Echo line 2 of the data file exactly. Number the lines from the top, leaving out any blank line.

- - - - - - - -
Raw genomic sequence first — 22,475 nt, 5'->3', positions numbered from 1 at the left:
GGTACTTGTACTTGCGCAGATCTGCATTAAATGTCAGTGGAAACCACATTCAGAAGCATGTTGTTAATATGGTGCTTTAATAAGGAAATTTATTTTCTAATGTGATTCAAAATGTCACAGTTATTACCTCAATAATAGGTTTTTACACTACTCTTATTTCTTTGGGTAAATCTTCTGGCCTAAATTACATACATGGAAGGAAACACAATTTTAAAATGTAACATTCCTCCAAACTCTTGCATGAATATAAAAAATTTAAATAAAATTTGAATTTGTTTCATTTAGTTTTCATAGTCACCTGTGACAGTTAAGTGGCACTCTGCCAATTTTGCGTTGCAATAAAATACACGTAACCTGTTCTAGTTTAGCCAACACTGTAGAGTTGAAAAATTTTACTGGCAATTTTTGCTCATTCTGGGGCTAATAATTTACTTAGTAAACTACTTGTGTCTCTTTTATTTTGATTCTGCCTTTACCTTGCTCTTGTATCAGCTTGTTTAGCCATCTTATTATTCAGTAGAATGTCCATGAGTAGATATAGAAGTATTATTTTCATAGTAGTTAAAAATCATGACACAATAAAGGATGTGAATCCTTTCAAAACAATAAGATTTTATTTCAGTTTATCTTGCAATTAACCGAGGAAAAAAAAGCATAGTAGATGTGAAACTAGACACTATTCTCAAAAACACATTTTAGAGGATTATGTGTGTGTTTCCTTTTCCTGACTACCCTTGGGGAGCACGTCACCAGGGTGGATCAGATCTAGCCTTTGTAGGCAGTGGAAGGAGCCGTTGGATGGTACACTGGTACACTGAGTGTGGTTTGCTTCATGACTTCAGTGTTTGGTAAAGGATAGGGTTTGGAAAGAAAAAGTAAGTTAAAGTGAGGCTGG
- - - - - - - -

GGTACTTGTACTTGCGCAGATCTGCATTAAATGTCAGTGGAAACCACATTCAGAAGCATGTTGTTAATATGGTGCTTTAATAAGGAAATTTATTTTCTAATGTGATTCAAAATGTCACAGTTATTACCTCAATAATAGGTTTTTACACTACTCTTATTTCTTTGGGTAAATCTTCTGGCCTAAATTACATACATGGAAGGAAACACAATTTTAAAATGTAACATTCCTCCAAACTCTTGCATGAATATAAAAAATTTAAATAAAATTTGAATTTGTTTCATTTAGTTTTCATAGTCACCTGTGACAGTTAAGTGGCACTCTGCCAATTTTGCGTTGCAATAAAATACACGTAACCTGTTCTAGTTTAGCCAACACTGTAGAGTTGAAAAATTTTACTGGCAATTTTTGCTCATTCTGGGGCTAATAATTTACTTAGTAAACTACTTGTGTCTCTTTTATTTTGATTCTGCCTTTACCTTGCTCTTGTATCAGCTTGTTTAGCCATCTTATTATTCAGTAGAATGTCCATGAGTAGATATAGAAGTATTATTTTCATAGTAGTTAAAAATCATGACACAATAAAGGATGTGAATCCTTTCAAAACAATAAGATTTTATTTCAGTTTATCTTGCAATTAACCGAGGAAAAAAAAGCATAGTAGATGTGAAACTAGACACTATTCTCAAAAACACATTTTAGAGGATTATGTGTGTGTTTCCTTTTCCTGACTACCCTTGGGGAGCACGTCACCAGGGTGGATCAGATCTAGCCTTTGTAGGCAGTGGAAGGAGCCGTTGGATGGTACACTGGTACACTGAGTGTGGTTTGCTTCATGACTTCAGTGTTTGGTAAAGGATAGGGTTTGGAAAGAAAAAGTAAGTTAAAGTGAGGCTGG